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the Complete Review
the complete review - fiction

American Whiskey Bar

Michael Turner

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To purchase American Whiskey Bar

Title: American Whiskey Bar
Author: Michael Turner
Genre: Novel
Written: 1997
Length: 182 pages
Availability: American Whiskey Bar - US
American Whiskey Bar - UK
American Whiskey Bar - Canada
  • American Whiskey Bar was made into a TV movie in 1998, directed by Bruce McDonald

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Our Assessment:

B : fairly clever cinematic novel

See our review for fuller assessment.

The complete review's Review:

       American Whiskey Bar is a film within a novel. A film-novel. A film as novel. Something like that. (To add to the confusion: the novel, American Whiskey Bar, was made into a TV movie in 1998, directed by Bruce McDonald -- who appears in the novel.)
        In the novel, American Whiskey Bar is the name of a film whose reputation has taken on "ridiculously mythic proportions". It is a film that many claim to have seen but few actually have. It is a legend, more than a film.
       The novel consists of four parts. The first is a Preface by a Michael Turner, in which he explains how and why he wrote the screenplay for a project originally titled "A Bunch of Americans Talking" (subsequently re-titled "American Whiskey Bar"). The second is an Introduction by Hungarian filmmaker Monika Herendy discussing how the film came to be made (and distancing herself from the actual filming). The final section is an Afterword by film critic Milena Jagoda, explaining how she came to write a review (of sorts) of the film, as well as providing that un-review.
       Prominent in the making and showing of the film is a nasty character known as Klaus 9, for whom Herendy had previously made pornographic films. Things went dramatically wrong with the making of this particular film. Turner notes with acute embarrassment, for example, that, while his script was "intended as an annotated map for Monika and the actors to negotiate a story", it was in fact "MADE EXACTLY AS I HAD WRITTEN IT !" Herendy insists she was in hospital and comatose when the film was shot (and that it was actually shot "by the brilliant Evgeny Churkin, a month before his body was found floating in the Oder"). But there were also positive side-effects: a couple of Hollywood has-beens are the actors -- and they "rocketed back to the top of the thespian money heap" since.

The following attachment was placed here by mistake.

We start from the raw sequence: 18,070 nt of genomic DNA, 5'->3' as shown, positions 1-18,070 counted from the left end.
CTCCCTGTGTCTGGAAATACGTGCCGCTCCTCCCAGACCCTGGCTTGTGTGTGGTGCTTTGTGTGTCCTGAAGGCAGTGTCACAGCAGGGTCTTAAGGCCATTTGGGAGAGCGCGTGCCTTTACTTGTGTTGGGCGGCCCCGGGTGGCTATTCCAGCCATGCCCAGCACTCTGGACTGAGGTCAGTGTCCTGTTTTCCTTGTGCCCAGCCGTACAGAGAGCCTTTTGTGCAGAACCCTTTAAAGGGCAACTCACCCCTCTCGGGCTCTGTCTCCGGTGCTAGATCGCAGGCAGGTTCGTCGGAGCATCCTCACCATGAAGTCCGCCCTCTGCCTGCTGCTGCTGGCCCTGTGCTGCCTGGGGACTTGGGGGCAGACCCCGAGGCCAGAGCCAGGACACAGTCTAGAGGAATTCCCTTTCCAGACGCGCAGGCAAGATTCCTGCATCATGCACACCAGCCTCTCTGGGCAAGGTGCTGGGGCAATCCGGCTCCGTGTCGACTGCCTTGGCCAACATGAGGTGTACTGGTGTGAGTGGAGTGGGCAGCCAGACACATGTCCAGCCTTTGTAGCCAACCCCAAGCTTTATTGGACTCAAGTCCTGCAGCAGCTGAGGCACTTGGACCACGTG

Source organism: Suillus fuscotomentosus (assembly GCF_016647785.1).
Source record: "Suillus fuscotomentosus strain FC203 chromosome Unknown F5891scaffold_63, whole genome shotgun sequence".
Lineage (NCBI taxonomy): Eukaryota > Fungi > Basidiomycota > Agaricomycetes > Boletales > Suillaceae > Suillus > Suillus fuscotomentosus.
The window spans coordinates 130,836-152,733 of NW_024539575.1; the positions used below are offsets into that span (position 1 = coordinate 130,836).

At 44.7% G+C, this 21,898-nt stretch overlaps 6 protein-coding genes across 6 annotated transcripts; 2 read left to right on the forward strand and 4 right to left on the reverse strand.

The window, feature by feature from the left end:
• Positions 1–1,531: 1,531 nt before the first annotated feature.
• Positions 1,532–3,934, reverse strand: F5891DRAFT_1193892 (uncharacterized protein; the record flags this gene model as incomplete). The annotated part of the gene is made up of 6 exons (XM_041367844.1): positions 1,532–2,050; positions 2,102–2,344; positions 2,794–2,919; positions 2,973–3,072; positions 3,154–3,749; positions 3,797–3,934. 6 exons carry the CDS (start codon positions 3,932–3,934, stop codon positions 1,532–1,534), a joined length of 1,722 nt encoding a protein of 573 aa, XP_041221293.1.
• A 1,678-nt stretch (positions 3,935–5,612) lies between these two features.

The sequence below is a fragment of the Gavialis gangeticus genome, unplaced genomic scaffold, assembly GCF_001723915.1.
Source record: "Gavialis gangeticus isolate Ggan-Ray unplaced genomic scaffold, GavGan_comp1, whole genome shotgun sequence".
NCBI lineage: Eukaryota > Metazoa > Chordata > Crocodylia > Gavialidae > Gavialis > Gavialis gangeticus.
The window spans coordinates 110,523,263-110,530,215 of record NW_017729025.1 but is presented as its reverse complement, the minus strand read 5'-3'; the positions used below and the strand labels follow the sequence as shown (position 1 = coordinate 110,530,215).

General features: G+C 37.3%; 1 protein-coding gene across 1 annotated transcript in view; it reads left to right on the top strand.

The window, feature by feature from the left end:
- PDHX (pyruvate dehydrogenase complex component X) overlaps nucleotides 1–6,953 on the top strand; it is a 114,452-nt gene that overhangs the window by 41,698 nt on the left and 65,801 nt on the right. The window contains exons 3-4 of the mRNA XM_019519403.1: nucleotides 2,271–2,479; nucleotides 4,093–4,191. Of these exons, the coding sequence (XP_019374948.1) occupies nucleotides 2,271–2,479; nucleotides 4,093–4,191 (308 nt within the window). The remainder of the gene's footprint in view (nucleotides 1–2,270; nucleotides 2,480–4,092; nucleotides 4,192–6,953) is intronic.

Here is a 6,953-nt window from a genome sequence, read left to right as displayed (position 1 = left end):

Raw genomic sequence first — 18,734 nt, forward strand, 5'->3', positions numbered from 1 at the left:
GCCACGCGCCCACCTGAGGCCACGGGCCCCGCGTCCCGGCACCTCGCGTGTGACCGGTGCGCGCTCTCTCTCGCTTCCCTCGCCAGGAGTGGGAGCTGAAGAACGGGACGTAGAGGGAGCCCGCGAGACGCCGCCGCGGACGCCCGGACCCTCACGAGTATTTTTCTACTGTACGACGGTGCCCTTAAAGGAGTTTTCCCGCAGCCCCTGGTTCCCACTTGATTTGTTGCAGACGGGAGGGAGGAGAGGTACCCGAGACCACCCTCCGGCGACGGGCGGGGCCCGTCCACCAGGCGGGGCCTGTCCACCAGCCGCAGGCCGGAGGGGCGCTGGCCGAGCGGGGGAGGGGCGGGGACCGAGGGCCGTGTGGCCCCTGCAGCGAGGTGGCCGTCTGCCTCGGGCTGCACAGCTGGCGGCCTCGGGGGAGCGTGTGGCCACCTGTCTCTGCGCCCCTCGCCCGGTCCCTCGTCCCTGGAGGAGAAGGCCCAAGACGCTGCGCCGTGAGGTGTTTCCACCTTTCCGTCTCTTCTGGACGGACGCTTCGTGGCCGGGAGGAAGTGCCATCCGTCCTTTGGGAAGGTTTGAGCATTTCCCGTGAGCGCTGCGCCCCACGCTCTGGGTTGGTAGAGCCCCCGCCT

Few seem to agree what the film actually is. Fitting the pattern of obscuring rather than clarifying, Milena Jagoda isn't allowed to even mention "any details regarding plot, setting, dialogue, characters, or talent" in her review (or elsewhere).
       It sounds like a reasonably fun if familiar game of a mysterious, larger than life artwork affecting all involved with it or who come in contact with it -- but usually such stories leave these artworks conveniently off-screen. Not Turner: at the heart of American Whiskey Bar is American Whiskey Bar, Michael Turner's script, filmed exactly -- so he claims -- as he wrote it.
       It is a fairly daring and challenging idea. Turner is more and less successful with it -- though given the build up (and even the aftermath), he puts a lot of pressure on his screenplay, and it doesn't quite live up to its billing.
       It is an interesting screenplay, simply moving from table to table in a dimly lit bar, following a variety of conversations. Beginning with fairly innocent subjects, things eventually spiral dramatically out of control. Filmmaking is a central subject (everybody has an idea for a film, and there are some filmmakers here). Pornography is also a central subject -- and sex, generally, described (and shown) in graphic detail. The twain -- film and pornography -- also meet, of course.
       The film offers a view of America. An odd one, but a broad one. It is, apart from its place in the actual novel, a fairly good screenplay, too -- and makes a decent read.
       But what to make of Turner's larger design, with the script as centrepiece, but still only a piece ? It works quite well, but it isn't entirely satisfactory. Klaus 9 seems too simple an evil figure (he is simply -- and very scarily -- evil). And the screenplay itself is too artfully conceived and fully realized to really convincingly be the map that Turner suggests he meant it to be. It would be difficult to change many words and scenes in it without the story falling apart.
       Still, overall, American Whiskey Bar (the novel) can be recommended. Turner writes fairly well, and American Whiskey Bar is an enjoyably clever book, down (especially) to all of its details.
       (Note that, as in Turner's later novel, The Pornographer's Poem (see our review), there is a fair amount of sex -- all of which is staggeringly un-erotic (clinically precise, very detailed). But porno-aficionados might get a kick (or whatever it is they get from this kind of stuff) out of this aspect of the book.)

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American Whiskey Bar: Reviews: American Whiskey Bar - the TV film: Michael Turner: Other books by Michael Turner under review: Other books of interest under review:

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About the Author:

       Michael Turner is a Canadian author.

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